Report No. 78
(1) For bailable offences, bail is a matter of right,1 subject to certain qualifications, to be stated in due course. The person arrested must be informed of his right to bail.2
The relevant provisions speak of a person other than one accused of a non-bailable offence, but, for brevity, we use the words "bailable offences."
(2) As regards non-bailable offences a person accused of, or suspected of the non-bailable offence, shall not be released on bail, if there appear to be reasonable grounds for believing that he has been guilty of any offence punishable with death or imprisonment for life.3 There is, however, an important exception to this. The court may direct that even in such a case a person under the age of sixteen years or any woman or any sick or infirm person accused of such an offence be released on bail.4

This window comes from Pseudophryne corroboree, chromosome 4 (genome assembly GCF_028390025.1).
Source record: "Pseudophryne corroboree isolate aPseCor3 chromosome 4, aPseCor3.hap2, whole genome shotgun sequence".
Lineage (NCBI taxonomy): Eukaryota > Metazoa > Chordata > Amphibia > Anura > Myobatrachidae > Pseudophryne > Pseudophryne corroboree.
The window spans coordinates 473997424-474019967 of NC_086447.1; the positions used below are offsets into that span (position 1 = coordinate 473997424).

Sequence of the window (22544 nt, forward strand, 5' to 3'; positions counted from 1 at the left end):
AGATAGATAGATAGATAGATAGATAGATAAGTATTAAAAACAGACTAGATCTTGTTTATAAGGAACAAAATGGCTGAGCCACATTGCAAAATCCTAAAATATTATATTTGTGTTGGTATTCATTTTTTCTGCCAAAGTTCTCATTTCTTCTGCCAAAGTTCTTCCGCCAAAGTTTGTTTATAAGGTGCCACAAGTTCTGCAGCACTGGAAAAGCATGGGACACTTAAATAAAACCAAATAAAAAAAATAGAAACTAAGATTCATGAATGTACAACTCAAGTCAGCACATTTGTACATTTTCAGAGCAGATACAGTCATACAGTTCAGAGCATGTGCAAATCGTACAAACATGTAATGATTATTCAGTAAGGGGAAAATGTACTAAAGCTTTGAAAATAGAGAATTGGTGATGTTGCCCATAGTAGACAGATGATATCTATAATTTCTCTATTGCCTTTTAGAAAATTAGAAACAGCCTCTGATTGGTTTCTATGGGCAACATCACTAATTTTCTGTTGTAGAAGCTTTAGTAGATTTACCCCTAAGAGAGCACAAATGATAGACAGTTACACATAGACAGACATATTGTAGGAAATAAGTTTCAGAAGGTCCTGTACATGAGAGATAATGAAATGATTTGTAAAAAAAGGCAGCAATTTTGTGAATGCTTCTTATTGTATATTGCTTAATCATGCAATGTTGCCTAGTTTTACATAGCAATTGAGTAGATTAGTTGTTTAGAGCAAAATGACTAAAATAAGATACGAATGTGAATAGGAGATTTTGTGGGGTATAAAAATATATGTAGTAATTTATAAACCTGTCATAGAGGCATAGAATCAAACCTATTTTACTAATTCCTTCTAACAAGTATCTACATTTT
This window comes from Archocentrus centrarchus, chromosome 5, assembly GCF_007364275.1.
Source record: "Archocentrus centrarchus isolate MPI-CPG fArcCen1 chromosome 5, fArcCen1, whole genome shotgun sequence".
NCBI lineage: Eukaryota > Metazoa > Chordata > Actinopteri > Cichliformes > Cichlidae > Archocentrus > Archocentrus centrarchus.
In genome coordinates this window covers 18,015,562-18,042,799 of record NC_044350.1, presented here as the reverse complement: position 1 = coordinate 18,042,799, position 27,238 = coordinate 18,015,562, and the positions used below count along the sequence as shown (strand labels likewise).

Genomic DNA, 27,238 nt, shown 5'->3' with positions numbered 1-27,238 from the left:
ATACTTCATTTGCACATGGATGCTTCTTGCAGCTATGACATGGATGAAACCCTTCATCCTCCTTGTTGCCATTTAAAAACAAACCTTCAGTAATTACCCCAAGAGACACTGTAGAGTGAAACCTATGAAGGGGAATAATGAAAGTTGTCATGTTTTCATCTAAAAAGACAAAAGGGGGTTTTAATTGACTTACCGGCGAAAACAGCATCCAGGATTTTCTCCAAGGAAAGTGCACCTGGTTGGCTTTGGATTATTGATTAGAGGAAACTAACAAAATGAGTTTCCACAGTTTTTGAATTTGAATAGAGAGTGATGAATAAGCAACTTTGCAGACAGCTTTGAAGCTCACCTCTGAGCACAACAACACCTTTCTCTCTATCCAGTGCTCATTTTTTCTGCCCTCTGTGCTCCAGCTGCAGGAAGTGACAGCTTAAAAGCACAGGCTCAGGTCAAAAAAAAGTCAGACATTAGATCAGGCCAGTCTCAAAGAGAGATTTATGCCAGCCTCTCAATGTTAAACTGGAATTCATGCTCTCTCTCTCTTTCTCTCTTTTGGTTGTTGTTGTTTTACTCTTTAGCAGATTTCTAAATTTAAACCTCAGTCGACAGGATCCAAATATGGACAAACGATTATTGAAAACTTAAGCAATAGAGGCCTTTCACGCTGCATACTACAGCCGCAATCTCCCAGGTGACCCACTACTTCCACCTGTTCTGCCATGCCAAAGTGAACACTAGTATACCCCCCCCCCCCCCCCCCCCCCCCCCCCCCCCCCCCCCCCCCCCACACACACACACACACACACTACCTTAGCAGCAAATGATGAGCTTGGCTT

(3) In other cases of accusation or suspected commission of a non-bailable offence, the court has a discretion to grant bail and the person may be released on bail5 but the discretion is regulated by certain express provisions, many of which, an effect, lead in favour of the grant of bail, while some might operate in the contrary direction. These provisions are summarised below.
1. Section 436(1), main para. Cr. P.C., 1973.
2. Section 50(2), Cr. P.C., 1973.
3. Section 437(1), main para., Cr. P.C., 1973.
4. Section 437(1), first proviso, Cr. P.C., 1973.
5. Section 437(1), main para., Cr. P.C., 1973.